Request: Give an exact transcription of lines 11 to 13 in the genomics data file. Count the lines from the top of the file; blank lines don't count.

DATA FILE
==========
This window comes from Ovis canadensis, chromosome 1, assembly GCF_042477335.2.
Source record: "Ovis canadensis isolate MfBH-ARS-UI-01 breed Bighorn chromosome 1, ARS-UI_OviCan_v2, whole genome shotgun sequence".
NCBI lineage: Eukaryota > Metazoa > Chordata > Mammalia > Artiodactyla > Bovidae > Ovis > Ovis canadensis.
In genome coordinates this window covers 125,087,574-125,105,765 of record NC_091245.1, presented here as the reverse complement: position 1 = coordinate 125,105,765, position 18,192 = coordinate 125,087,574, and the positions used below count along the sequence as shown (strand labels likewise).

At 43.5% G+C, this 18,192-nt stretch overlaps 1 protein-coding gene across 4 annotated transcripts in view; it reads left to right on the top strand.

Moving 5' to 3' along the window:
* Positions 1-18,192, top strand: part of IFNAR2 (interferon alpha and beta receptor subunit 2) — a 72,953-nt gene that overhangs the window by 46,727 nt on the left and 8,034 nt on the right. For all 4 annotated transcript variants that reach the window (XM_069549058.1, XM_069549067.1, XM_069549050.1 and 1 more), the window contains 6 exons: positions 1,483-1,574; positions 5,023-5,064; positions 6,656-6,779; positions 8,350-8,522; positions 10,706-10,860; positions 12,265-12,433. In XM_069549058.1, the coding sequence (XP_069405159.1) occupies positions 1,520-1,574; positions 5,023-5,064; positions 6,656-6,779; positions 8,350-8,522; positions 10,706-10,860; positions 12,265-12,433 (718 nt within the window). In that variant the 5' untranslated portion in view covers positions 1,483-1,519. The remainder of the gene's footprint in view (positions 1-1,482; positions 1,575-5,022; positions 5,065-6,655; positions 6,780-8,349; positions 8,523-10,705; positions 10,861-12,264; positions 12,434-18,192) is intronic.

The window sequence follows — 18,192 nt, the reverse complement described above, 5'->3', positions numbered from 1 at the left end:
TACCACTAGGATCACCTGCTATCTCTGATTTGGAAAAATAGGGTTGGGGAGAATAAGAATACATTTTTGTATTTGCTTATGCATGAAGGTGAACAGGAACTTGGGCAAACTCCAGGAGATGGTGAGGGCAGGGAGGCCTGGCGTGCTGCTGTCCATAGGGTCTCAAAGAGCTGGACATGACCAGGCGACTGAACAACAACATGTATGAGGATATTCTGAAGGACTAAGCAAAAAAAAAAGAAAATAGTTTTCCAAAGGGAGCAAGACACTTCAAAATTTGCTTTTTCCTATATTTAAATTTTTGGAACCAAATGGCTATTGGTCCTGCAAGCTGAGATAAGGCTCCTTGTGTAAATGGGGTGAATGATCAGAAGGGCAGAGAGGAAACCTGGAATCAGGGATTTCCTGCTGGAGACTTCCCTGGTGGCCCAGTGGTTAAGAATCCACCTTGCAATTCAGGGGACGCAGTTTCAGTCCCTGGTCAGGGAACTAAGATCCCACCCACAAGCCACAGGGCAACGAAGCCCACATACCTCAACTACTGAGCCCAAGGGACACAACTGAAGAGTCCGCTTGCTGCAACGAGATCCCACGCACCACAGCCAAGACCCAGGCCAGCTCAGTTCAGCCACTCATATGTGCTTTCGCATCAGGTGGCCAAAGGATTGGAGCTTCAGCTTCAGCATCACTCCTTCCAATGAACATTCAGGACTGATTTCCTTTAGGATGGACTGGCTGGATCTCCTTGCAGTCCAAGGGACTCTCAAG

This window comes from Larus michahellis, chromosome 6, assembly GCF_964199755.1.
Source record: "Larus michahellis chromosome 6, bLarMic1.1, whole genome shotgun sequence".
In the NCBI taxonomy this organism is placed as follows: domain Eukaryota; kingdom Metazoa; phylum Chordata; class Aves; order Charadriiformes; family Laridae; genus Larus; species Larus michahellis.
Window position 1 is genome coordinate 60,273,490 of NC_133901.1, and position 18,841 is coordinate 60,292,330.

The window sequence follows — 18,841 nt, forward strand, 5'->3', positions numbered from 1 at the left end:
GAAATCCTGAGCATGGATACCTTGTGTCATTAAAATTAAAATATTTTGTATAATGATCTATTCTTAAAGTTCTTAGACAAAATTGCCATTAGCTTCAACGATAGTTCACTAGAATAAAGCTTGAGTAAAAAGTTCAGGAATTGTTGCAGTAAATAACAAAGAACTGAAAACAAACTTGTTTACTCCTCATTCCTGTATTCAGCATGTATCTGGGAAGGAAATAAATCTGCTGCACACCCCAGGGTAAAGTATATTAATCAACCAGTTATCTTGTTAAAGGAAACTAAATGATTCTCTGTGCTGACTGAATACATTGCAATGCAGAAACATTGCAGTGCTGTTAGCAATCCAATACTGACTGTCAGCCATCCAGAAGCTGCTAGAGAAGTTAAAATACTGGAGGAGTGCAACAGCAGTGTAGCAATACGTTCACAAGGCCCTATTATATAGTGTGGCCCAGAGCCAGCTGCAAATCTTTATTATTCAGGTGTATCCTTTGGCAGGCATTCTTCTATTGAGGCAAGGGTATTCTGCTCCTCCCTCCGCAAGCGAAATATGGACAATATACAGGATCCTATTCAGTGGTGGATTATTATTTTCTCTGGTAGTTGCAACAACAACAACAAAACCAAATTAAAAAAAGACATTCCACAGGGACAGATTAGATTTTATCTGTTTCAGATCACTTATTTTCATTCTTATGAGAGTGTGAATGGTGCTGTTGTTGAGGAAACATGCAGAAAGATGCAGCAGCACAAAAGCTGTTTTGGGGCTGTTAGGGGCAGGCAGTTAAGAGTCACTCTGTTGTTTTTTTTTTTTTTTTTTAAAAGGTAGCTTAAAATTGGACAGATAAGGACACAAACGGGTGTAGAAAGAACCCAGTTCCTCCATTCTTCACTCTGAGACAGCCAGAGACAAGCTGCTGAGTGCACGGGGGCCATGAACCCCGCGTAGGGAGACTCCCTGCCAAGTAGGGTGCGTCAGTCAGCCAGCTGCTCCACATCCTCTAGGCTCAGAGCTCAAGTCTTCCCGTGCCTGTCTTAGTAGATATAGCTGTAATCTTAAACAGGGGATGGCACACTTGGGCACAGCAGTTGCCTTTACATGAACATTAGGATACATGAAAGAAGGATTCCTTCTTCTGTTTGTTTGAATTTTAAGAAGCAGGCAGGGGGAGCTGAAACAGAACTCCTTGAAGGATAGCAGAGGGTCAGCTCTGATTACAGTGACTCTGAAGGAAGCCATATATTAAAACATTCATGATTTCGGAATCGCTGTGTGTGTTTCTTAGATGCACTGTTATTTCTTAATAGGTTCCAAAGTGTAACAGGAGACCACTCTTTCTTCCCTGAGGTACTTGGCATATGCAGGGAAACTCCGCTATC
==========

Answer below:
Source record: "Larus michahellis chromosome 6, bLarMic1.1, whole genome shotgun sequence".
In the NCBI taxonomy this organism is placed as follows: domain Eukaryota; kingdom Metazoa; phylum Chordata; class Aves; order Charadriiformes; family Laridae; genus Larus; species Larus michahellis.
Window position 1 is genome coordinate 60,273,490 of NC_133901.1, and position 18,841 is coordinate 60,292,330.